A quarter of mobile phones recently sold in Western Europe had been purchased through online vs. physical stores, research project TNS ComTech found. Amazon and eBay facilitated the majority of the online purchases, according to the survey, which was based on responses from 60,000 consumers.
The fact that Amazon and eBay are emerging as major retailers of mobile handsets could have major implications for the wireless industry. It could affect the way carriers and device manufacturers market, subsidize and sell products and services, and how much revenue and profit they receive.
As purchases continue to shift online, Amazon and eBay could become the go-to brands for wireless services, at least in certain countries and for certain services, such as prepaid. That market power could allow the sites to dictate prices, and to negotiate for a larger cut of the industry’s revenues and profits.
Eventually, this market power could even allow these companies to launch handsets and services under their own brands. Amazon already sells its Kindle e-book reader, which can download titles via Sprint Nextel’s network. Offering an Amazon-branded cell phone or a cell-phone service could be the next logical step.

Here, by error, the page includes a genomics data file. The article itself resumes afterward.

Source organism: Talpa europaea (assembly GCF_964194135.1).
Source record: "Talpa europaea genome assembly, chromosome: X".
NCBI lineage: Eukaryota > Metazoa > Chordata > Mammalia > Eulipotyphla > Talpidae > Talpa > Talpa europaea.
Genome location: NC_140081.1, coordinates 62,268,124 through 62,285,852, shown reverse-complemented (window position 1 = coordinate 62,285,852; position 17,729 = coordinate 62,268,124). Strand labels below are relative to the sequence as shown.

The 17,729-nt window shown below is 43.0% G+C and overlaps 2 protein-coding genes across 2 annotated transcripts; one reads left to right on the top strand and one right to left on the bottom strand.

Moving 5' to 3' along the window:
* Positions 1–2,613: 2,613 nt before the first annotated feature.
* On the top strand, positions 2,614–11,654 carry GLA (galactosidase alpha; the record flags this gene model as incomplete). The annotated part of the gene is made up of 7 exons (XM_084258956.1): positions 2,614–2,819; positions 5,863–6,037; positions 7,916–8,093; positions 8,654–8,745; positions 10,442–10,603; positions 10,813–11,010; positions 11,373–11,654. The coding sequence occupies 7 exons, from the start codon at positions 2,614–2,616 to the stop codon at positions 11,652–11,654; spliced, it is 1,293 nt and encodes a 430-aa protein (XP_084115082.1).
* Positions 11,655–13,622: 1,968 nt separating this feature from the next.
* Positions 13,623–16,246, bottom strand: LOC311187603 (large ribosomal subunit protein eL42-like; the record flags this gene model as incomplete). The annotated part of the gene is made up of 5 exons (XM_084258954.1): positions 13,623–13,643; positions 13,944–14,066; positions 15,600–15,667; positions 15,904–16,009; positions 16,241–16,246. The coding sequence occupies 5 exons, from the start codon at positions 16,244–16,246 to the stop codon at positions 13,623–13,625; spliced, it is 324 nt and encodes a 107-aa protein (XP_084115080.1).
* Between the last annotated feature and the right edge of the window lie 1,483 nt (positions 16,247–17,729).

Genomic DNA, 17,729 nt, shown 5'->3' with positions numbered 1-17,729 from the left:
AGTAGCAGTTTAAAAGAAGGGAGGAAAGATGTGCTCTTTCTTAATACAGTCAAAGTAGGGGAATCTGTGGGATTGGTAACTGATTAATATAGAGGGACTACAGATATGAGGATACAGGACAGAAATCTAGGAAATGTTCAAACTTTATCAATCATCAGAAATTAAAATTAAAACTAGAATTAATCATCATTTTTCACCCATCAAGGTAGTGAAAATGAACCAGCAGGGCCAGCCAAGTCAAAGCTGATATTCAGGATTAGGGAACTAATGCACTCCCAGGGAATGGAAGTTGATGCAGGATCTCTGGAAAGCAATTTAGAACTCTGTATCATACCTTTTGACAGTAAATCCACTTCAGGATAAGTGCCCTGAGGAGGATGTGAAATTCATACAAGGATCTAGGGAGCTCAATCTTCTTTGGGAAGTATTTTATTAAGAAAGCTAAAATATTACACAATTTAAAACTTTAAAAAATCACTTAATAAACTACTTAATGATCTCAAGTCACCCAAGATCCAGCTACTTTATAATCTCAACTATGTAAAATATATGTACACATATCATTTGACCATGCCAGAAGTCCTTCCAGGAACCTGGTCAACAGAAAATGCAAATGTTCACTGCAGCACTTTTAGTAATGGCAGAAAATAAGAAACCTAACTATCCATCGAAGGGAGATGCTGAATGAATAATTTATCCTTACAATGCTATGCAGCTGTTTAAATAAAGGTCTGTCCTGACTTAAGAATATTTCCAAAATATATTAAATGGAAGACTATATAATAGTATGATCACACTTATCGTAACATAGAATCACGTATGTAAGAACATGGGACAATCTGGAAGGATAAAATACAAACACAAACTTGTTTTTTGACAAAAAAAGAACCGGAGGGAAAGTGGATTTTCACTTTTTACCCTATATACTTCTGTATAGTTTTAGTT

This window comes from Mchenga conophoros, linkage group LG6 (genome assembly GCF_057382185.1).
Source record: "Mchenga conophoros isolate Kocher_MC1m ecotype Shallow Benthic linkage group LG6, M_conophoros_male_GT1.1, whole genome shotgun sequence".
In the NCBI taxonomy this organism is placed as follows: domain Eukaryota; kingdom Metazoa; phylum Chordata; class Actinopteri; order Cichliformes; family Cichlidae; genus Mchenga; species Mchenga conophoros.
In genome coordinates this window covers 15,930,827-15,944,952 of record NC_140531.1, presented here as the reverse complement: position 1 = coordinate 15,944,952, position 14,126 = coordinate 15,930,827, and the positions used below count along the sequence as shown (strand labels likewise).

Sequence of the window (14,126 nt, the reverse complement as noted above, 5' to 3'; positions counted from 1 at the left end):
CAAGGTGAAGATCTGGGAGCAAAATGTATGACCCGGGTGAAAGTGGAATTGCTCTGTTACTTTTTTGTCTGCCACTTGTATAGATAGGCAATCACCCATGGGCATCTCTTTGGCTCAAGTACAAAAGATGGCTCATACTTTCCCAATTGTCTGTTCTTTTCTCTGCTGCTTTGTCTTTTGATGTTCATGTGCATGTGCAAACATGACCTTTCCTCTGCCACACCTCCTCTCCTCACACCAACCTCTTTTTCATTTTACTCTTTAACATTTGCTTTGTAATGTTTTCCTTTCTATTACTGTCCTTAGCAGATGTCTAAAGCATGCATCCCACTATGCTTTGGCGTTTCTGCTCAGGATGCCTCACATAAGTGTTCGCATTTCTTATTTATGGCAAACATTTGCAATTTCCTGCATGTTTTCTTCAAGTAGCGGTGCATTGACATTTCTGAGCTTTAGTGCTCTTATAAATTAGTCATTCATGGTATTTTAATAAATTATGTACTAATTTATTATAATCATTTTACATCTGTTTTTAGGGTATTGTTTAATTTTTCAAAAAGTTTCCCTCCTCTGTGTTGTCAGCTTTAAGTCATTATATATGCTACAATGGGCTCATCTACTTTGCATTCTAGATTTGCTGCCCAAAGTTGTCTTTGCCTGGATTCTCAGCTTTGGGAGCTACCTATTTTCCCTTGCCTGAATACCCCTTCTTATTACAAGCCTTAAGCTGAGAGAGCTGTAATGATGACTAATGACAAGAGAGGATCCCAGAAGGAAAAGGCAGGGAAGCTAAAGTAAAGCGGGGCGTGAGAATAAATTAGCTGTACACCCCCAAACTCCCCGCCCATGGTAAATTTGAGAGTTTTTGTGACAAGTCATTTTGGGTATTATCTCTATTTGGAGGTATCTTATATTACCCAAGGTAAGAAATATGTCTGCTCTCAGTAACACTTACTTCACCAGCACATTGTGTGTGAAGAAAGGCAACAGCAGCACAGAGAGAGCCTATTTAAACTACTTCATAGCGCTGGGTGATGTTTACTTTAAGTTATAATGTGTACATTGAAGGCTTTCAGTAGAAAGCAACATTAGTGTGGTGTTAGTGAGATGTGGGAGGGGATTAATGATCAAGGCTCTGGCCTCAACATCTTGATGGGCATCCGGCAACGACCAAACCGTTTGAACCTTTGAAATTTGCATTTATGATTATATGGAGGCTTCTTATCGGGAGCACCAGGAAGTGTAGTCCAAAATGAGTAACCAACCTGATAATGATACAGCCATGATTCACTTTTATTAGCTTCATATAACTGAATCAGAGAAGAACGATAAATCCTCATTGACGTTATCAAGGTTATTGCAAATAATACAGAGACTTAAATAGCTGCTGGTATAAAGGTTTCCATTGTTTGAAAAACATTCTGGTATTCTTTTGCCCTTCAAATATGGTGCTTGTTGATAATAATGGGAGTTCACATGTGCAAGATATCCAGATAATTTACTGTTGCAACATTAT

More likely, though, the online retailers will simply continue to resell others’ handsets and services and eat into carriers’ margins. A carrier makes more money by selling a phone to a consumer through its own stores than by selling the service to the user through Amazon, which takes a commission.
An increase in eBay purchases, meanwhile, suggests a rise in consumer purchases of used cell phones. The good news is, whenever a consumer buys a used device, the carrier doesn’t spend anything on subsidies. The bad news: That carrier may not be able to sign up that consumer to a long-term contract.